What to Try
Team Tempo, The Book
“Time is what we want most, but what we use worst.”
Your team can’t improve how you work together if you’re always time-poor and attention-starved. After years of coaching teams at both Fortune 500s and Silicon Valley startups, we’ve found that our most impactful first step is helping teams more effectively manage their time together. By ensuring that the right meetings are taking place and that those meetings are run efficiently, we free up valuable time for deeper conversations and more meaningful work.
Our process is captured in our Team Tempo book, which offers step-by-step instructions on how and when to run your team meetings. By following our rhythm, your team will experience fewer useless meetings, have more time for action and reflection, and will become more capable of making continuous improvements to your work and how you work together.
What to Watch
What to Read
- Our recent op-eds:
- Your next boss might be an algorithm (Quartz)
- How a Radical Shift Left Zappos Reeling (Fortune)
- As Bay Area Startups Cut Costs, Perks are First on the Chopping Block (SF Business Times)
- Where Companies Get Culture Wrong, and How to Fix It (OpenView)
- Unleashing Creativity of Teams Through New Ways of Working (WeAreLaTech)
- Everything I Know About Leadership I Learned Teaching 7th Grade Math (PSFK)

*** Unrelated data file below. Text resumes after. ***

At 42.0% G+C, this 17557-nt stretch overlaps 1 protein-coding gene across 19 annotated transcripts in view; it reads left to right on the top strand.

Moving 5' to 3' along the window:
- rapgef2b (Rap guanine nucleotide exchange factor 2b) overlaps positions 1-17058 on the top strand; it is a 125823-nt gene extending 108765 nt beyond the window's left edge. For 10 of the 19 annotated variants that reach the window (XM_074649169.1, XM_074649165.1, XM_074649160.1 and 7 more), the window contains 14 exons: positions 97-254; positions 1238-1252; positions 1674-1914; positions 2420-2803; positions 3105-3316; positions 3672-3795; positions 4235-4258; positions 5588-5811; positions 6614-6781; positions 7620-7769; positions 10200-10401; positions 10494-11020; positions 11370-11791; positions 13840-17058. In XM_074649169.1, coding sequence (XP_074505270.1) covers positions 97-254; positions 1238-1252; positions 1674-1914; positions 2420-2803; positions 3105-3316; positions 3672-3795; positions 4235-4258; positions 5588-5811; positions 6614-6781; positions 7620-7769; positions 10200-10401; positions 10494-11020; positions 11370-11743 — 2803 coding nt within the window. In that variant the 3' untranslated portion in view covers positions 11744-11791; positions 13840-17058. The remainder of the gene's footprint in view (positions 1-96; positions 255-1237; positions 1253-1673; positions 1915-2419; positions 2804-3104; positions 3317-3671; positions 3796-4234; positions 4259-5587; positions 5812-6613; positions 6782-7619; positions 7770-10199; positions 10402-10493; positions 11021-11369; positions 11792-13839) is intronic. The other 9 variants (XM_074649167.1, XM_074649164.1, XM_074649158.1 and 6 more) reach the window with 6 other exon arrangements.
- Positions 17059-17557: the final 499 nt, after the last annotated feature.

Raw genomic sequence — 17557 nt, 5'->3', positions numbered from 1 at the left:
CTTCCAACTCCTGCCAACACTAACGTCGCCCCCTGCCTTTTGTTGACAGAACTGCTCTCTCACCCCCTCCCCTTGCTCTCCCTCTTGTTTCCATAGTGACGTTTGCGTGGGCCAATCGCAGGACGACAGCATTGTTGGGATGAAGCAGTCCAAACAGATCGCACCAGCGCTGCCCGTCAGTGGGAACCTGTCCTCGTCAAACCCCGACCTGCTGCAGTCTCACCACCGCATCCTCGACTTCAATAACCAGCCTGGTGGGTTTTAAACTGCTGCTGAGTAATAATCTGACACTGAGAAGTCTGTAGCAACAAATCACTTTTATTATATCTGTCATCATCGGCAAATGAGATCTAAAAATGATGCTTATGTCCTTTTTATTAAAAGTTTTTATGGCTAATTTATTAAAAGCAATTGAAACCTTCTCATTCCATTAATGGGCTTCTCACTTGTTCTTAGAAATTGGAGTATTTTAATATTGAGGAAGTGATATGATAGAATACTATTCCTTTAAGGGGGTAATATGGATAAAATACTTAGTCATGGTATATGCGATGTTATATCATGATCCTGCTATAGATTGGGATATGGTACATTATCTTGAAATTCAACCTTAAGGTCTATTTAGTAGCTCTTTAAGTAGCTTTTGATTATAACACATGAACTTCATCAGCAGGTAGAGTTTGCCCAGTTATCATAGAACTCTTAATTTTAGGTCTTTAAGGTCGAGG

- How to Foster Psychological Safety in Remote Teams (Croissant)
- What Every Organization Gets Wrong About Collaboration (Blueprint)
- Leading Change: our weekly newsletter on being a leader of change
Every Sunday we offer leadership advice and the most important links of the week. Hit reply at any time to suggest new topics.
- The Future of Work: our free repository of new ways of working
Here we collect new practices sourced from leading organizations.
- Our Goodreads account: books we love
We think leaders should be readers.
- Our social feeds:
Where to Share
- Leaders: Request access to our private Slack channel solely for leaders working to make change. Our team reviews every application. You must be an organizational leader, in the midst of a change program, and you must agree to a set of community conditions that support discretion.
- Practitioners: Join more than 1500 other org designers in active discussion, no requirements needed.